Though Grayling left his position at the Ministry of Justice to spread his foul odour to another branch of government, perhaps to take money from homeless orphans, the damage had been done. Spending all day and night with nothing but their own thoughts for company, some opted for an early checkout. During the time I was inside, suicides among inmates jumped by 64 per cent: from the start of 2013 to the end of summer 2014, 125 men and women took their own lives. More staff were assaulted, and in 2016 the worst riots since Strangeways erupted as cons ran wild in HMPs Bedford, Lewes and Birmingham.

The UK has the highest number of prisoners per population in western Europe, a result of “tough-on-crime” policies brought in first by the Tories and then by Labour in the 1990s. But frankly, a lot of prisoners don’t need to be there. If you’re not a violent, sexual, or violently sexual offender, along with perhaps a few other categories, there’s no reason you need to have your life taken away and thrown in a place where hopelessness, mental illness and gang culture thrive. There are other punishments available which don’t cost the taxpayer forty grand a year (the price you pay for keeping someone locked-up): for example, studies suggest fines and civil proceedings might be more useful for discouraging white-collar crooks.

Don’t get me wrong — I’ve met a few very dangerous individuals who should never be unleashed upon the public. Plus you can’t just go around burning down orphanages and expect to get away with it (some would say even the one orphanage is going too far).

But I’ve seen cellmates released only to get recalled two months later on a minor charge. I’ve seen a kid doing a two-year bird (sentence) for graffiti. I’ve seen lads serving hard time for what their friends did under joint enterprise laws, which basically means you can be prosecuted for a crime merely by being part of a group, regardless of whether or not you actually did it. This measure was supposed to be used for tackling gang violence, but actually led to locking up those who were only in the wrong place at the wrong time.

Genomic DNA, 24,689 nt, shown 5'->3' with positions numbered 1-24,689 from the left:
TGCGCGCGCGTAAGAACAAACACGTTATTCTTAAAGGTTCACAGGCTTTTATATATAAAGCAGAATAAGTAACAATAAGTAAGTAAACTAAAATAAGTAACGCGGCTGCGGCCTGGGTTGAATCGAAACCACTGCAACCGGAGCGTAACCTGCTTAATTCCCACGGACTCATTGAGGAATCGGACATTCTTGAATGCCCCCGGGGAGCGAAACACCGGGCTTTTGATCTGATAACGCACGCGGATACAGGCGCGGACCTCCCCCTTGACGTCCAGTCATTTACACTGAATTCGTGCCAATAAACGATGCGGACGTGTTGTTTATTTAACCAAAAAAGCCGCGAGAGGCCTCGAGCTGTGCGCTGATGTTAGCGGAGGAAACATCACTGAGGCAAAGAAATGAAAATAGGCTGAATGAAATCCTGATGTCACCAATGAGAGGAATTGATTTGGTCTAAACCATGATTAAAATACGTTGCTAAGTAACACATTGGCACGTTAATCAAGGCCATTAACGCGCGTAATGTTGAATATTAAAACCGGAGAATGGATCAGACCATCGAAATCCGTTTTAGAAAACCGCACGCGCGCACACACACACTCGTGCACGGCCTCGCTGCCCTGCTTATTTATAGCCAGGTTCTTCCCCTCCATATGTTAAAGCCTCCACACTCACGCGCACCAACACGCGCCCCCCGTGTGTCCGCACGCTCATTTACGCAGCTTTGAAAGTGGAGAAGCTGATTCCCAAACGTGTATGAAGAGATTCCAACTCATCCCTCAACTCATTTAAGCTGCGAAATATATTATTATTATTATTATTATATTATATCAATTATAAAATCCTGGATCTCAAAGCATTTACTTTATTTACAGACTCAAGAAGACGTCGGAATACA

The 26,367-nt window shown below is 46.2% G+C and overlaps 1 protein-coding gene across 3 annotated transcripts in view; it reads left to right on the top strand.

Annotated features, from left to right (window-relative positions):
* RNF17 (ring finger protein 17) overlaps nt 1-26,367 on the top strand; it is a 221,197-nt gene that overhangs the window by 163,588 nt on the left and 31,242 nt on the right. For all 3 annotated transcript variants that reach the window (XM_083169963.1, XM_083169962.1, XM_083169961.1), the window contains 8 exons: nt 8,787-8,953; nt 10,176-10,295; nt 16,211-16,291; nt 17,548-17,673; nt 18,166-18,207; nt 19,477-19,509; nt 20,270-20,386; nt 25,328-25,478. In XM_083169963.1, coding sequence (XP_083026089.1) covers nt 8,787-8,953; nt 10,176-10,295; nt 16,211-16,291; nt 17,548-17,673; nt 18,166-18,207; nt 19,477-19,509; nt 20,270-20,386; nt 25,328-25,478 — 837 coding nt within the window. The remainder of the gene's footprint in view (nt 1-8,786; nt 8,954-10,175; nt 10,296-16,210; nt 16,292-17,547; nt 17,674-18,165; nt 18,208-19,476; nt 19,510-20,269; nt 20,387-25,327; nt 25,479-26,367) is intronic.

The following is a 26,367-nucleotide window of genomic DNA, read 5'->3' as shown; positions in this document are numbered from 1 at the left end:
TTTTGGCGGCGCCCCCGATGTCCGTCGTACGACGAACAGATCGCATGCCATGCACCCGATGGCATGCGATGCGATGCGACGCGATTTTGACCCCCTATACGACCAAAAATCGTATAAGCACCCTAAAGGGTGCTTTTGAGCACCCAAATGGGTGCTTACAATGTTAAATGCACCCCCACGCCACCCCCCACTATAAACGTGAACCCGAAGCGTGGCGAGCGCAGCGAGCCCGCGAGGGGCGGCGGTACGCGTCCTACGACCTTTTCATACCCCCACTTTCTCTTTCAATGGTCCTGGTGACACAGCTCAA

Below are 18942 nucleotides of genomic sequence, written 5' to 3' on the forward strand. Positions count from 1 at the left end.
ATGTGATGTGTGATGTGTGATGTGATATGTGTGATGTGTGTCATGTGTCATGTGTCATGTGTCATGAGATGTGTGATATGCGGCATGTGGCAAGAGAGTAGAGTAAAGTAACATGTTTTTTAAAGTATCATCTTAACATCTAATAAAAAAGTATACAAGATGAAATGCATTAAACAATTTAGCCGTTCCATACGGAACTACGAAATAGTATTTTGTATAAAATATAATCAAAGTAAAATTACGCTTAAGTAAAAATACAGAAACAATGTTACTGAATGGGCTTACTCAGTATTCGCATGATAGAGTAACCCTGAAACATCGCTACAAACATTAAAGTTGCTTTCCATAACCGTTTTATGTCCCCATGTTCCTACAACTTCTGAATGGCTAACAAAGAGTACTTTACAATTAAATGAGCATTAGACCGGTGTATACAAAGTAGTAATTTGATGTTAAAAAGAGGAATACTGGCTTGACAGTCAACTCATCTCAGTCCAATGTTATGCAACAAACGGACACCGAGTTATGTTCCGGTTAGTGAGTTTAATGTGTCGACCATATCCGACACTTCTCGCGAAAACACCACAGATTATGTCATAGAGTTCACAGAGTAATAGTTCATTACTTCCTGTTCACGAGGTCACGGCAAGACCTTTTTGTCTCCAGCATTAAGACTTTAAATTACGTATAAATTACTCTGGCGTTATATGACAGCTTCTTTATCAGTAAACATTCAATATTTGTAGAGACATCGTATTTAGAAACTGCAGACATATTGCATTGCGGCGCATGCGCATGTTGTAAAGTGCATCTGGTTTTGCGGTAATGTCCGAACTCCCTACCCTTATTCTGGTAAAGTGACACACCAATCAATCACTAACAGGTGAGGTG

According to stats from the Ministry of Justice, one in every hundred prisoners over the past five years did time for cannabis — something that wouldn’t even register as a crime in Canada, the Netherlands and Colorado (of course you can still get nicked for weed, but generally those places are a lot more easygoing than Britain).

Other countries fare so much better. The Dutch are closing jail after jail, preferring to leave offenders at home with ankle bracelets, and the prisons they still have are so empty they’ve started renting out cell space to other countries so warders don’t lose their jobs. Norway’s prison system, which treats prisoners like human beings, has half our recidivism rate. Switzerland has managed to cut reoffending by handing out free, prescription heroin to addicts.

With the novel coronavirus, now’s the time to test novel ideas. Explore other options. Stop giving in to the tabloids’ bloodlust and lynch mob mentality. Re-examine joint enterprise cases. Address why young people mistrust police and carry knives, instead of slapping on the handcuffs straight away. End the pointless war on drugs, which has been about as effective as driving lessons from Prince Philip: my customers found another dealer in five minutes. Release all non-violent prisoners who pose no direct danger to the public.

Perhaps with Buckland’s latest move, we’ll see most of them needn’t be there in the first place.

3 DA MANDEM, indeed.

Niko Vorobyov is a government-certified (convicted) drug dealer turned writer and author of the book Dopeworld, about the international drug trade. You can follow him on Twitter @Lemmiwinks_III